Cerebellar gain and timing control model (Yamazaki & Tanaka 2007)(Yamazaki & Nagao 2012)

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Accession:144416
This paper proposes a hypothetical computational mechanism for unified gain and timing control in the cerebellum. The hypothesis is justified by computer simulations of a large-scale spiking network model of the cerebellum.
References:
1 . Yamazaki T, Tanaka S (2007) A spiking network model for passage-of-time representation in the cerebellum. Eur J Neurosci 26:2279-92 [PubMed]
2 . Yamazaki T, Nagao S (2012) A computational mechanism for unified gain and timing control in the cerebellum. PLoS One 7:e33319-9 [PubMed]
Model Information (Click on a link to find other models with that property)
Model Type: Realistic Network;
Brain Region(s)/Organism: Cerebellum;
Cell Type(s): Cerebellum Purkinje cell; Cerebellum interneuron granule cell; Cerebellum golgi cell; Cerebellum deep nucleus neuron;
Channel(s):
Gap Junctions:
Receptor(s):
Gene(s):
Transmitter(s):
Simulation Environment: C or C++ program;
Model Concept(s): Spatio-temporal Activity Patterns; Detailed Neuronal Models; Learning; Sensory processing;
Implementer(s): Yamazaki, Tadashi ;
Search NeuronDB for information about:  Cerebellum Purkinje cell; Cerebellum interneuron granule cell;
README
======

What is this program?
---------------------

This is the source code of our simulation program used in the
following article:

Yamazaki T, Nagao S (2012)
A computational mechanism for unified gain and timing control in the
cerebellum
PLoS ONE 7(3): e33319. doi:10.1371/ journal.pone.0033319
http://dx.plos.org/10.1371/journal.pone.0033319

What files are included?
------------------------

The following files are included:
* `Makefile`: Makefile
* `okr.c`: The simulation program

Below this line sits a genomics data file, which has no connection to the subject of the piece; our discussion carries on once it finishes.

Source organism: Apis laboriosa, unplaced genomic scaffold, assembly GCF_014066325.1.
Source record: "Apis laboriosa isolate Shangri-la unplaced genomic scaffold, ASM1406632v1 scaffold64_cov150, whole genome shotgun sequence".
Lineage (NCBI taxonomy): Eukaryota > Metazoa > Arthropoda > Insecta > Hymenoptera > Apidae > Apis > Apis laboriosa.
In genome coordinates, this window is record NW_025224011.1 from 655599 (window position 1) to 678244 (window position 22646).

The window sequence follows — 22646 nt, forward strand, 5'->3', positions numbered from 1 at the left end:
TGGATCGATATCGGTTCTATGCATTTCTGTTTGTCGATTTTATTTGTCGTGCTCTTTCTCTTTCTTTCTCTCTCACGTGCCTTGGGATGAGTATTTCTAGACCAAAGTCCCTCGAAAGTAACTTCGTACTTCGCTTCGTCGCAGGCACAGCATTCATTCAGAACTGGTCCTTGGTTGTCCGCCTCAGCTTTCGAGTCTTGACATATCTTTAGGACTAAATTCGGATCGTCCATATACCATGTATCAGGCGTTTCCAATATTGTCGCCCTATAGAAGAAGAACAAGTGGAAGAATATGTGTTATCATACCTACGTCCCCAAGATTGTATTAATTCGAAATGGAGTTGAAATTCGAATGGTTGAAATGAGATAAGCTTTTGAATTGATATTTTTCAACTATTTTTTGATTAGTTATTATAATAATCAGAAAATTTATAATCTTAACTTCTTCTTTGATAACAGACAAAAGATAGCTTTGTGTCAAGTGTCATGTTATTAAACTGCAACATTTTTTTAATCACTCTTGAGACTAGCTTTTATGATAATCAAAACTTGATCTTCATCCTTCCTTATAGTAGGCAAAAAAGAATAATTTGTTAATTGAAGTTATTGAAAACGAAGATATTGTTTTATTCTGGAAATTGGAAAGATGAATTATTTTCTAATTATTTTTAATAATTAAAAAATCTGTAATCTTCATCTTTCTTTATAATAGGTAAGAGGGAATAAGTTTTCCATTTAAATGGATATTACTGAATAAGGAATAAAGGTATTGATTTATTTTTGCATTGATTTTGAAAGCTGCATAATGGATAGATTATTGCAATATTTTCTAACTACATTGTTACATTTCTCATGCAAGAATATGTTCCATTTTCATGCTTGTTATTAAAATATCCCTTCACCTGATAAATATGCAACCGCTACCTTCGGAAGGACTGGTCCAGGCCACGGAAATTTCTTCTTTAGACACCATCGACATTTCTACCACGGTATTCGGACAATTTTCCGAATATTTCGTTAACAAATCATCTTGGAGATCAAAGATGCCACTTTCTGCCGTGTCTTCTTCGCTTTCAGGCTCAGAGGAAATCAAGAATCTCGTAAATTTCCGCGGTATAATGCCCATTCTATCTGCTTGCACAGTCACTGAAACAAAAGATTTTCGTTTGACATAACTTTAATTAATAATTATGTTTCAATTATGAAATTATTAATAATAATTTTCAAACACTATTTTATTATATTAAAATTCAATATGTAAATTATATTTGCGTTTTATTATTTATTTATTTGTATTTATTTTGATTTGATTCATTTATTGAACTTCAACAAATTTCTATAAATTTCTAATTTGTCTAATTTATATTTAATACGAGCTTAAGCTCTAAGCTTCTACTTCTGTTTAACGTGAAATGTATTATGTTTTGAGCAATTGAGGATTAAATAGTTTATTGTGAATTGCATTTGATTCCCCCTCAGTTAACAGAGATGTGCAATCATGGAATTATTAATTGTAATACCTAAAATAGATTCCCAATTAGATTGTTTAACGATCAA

* `mt19937ar-cok.c`: [The Mersenne Twister][MT] pseudo random number
  generator
* `pfinit.c`: Program to generate the initial synaptic weights for
  parallel fibers on Purkinje cells ($w_{ij}$)
* `si.c`: Program to calculate similarity index
* `ri.c`: Program to calculate reproducibility index
* `wdist.c`: Program to calculate the synaptic weight distribution
* `select.rb`: Program to analyze data
* `sum.rb`: Program to analyze data
* `psth.rb`: Program to analyze data
* `plot_pkj.rb`: Program to analyze data
* `plot_vn.rb`: Program to analyze data
* `gainchange.rb`: Program to analyze data
* `fit.gp`: Program to analyze data

What do we need to use the program?
-----------------------------------

The following libraries are necessary to compile the program
successfully:
* [GNU Scientific Library (GSL)][GSL] for the ODE solver
* [GD Graphics Library][GD] for generating a matrix of similarity
  index

The following software are necessary to use the program:
* `gnuplot`, a graph plotting software for data fitting and plotting
* Ruby programming language for data analysis

How can we carry out the simulation?
------------------------------------

1. Compile the program by simply typing `make`. The following
executable files will be generated:
* `okr` from `okr.c`
* `pfinit` from `pfinit.c`
* `si` from `si.c`
* `ri` from `ri.c`
* `wdist` from `wdist.c`

2. Type `./pfinit w.0` to create the initial synaptic weight file for
parallel fibers on Purkinje cells. A file `w.0` will be created.

3. Type `./okr` to start a computer simulation of OKR adaptation for
300 trials. The number of trials is defined in the source code,
specifically the variable `n_trials`. A typical simulation takes 9
hours on my Opteron PC.

4. You will obtain files `gr.spk.aN`, `gr.spk.N`, `go.spk.N`,
'pkjvnio.spk.N` and `w.N`, where N is the cycle number of OKR
simulation. These files are:
* `gr.spk.aN`: Spike data of all granule cells. Each line denotes the
  spike time in ms (0...2000) and the neuron number (0...102,400)
  respectively.
* `gr.spk.N`: Spike data of 1,024 representative granule cells from
  each granule-cell clusters. Each line denotes the spike time and the
  neuron number (0...1024), respectively.
* `go.spk.N`: Spike data of all Golgi cells. Conventions as in
  `gr.spk.N`.